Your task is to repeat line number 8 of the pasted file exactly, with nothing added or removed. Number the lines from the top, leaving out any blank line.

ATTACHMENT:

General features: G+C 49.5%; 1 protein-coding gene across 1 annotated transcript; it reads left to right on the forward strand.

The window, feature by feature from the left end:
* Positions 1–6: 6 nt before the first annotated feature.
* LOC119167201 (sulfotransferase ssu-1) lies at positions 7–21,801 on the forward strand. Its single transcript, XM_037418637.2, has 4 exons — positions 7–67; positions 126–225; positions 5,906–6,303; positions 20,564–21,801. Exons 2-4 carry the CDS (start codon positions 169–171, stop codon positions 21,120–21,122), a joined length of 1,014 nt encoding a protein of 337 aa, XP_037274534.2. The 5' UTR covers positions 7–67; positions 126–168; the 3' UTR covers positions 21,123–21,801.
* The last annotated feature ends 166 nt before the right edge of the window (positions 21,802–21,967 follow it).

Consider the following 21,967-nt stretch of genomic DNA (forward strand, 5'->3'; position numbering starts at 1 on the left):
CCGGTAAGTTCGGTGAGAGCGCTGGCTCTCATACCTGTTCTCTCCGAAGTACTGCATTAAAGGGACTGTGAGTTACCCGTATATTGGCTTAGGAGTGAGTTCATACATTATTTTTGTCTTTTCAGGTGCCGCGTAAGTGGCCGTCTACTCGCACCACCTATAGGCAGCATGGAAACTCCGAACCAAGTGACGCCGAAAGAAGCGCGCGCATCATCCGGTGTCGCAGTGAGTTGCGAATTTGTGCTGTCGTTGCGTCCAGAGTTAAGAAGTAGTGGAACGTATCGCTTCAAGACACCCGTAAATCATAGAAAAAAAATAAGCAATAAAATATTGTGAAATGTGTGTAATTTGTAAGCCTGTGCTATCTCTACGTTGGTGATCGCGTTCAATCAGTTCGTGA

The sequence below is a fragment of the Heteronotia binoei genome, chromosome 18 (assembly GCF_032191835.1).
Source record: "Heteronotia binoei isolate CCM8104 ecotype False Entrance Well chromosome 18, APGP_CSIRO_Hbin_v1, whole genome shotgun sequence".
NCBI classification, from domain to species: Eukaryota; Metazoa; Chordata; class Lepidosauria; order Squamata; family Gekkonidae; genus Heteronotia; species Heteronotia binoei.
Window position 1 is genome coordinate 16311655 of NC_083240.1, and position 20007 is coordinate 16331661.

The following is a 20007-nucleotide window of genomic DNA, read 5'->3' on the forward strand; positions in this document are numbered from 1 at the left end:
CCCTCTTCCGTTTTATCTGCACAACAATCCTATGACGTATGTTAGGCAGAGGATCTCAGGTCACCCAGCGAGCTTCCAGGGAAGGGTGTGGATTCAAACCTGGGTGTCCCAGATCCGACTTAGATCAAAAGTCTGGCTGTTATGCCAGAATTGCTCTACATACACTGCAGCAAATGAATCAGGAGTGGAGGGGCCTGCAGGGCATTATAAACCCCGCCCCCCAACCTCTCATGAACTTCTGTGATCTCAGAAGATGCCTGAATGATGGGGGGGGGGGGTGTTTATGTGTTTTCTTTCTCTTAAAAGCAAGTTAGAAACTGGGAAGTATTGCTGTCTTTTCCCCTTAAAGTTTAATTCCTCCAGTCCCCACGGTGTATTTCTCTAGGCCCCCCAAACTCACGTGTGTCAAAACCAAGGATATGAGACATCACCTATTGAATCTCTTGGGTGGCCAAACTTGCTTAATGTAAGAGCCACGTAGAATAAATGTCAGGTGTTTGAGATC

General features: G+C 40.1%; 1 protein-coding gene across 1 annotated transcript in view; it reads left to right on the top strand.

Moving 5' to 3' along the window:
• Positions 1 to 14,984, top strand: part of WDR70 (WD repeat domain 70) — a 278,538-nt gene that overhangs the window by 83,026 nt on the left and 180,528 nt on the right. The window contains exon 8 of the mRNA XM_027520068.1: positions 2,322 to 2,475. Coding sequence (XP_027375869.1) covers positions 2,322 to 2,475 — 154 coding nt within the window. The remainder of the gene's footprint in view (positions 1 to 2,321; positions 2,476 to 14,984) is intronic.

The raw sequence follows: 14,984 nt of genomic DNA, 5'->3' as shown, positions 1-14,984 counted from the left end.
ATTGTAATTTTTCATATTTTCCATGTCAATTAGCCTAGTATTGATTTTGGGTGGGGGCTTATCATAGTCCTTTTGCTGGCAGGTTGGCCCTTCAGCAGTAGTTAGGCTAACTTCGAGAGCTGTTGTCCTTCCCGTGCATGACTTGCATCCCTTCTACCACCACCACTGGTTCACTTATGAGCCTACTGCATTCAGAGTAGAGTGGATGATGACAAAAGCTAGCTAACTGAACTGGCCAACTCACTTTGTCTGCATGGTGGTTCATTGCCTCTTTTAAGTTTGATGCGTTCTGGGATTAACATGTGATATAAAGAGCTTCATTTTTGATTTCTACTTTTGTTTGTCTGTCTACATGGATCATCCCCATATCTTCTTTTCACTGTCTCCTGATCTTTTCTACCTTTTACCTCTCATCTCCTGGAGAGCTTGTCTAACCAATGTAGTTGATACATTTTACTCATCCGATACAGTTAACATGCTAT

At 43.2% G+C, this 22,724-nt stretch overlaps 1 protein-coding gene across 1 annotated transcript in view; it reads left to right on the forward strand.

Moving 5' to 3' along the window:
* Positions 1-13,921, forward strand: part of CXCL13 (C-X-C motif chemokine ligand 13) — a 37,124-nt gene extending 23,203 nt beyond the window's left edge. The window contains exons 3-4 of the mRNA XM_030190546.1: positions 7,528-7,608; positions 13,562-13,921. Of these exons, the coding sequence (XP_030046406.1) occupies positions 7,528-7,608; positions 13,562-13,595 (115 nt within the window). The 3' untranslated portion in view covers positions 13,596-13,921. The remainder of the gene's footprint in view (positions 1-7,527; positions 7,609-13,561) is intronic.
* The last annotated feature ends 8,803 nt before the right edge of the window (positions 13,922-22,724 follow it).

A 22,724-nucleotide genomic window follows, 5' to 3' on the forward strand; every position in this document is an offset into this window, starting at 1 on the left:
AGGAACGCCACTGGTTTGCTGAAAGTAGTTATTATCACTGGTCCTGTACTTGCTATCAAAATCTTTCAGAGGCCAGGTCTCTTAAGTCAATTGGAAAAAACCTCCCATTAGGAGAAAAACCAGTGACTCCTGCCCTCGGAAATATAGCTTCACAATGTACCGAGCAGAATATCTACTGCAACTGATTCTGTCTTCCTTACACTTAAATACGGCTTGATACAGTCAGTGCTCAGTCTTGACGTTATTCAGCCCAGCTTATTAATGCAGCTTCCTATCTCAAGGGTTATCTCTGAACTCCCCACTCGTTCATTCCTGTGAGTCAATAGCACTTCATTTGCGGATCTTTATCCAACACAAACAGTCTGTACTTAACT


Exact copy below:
The sequence below is a fragment of the Heteronotia binoei genome, chromosome 18 (assembly GCF_032191835.1).